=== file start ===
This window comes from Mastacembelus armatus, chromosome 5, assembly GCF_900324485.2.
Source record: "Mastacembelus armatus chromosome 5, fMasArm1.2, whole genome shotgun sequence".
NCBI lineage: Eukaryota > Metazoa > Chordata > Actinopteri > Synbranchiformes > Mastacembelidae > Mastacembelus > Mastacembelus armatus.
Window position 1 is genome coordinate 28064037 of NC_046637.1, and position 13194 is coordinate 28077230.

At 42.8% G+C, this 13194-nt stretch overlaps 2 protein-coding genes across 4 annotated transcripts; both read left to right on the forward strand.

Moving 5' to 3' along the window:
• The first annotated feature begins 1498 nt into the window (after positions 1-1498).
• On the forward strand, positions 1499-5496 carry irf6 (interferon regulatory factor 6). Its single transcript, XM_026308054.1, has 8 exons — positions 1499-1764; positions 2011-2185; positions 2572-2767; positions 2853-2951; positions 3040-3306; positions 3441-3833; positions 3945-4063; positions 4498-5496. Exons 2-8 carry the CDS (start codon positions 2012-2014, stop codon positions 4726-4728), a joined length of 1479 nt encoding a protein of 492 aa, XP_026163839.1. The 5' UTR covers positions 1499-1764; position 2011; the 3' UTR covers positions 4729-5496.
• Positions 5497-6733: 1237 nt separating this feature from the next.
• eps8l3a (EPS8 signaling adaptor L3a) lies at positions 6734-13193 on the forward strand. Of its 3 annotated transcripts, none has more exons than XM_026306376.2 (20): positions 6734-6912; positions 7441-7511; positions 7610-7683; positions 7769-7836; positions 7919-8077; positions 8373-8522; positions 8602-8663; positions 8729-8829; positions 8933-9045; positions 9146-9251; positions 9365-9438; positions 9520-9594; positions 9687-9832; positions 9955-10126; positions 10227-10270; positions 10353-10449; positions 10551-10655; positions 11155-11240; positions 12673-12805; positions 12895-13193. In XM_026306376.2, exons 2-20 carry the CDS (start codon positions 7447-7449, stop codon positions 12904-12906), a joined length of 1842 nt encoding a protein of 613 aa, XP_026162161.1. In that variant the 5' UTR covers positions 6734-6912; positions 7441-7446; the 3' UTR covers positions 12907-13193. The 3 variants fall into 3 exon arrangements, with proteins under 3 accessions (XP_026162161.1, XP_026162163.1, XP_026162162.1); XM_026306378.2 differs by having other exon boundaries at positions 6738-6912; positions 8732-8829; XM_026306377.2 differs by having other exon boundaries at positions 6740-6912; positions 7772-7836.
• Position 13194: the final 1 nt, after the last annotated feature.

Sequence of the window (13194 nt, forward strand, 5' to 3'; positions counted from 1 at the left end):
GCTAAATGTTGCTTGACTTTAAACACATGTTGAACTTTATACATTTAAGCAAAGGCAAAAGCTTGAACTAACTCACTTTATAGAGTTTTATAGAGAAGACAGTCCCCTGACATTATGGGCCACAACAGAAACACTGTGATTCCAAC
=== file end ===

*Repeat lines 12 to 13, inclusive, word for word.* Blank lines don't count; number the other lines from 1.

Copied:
Sequence of the window (13194 nt, forward strand, 5' to 3'; positions counted from 1 at the left end):
GCTAAATGTTGCTTGACTTTAAACACATGTTGAACTTTATACATTTAAGCAAAGGCAAAAGCTTGAACTAACTCACTTTATAGAGTTTTATAGAGAAGACAGTCCCCTGACATTATGGGCCACAACAGAAACACTGTGATTCCAAC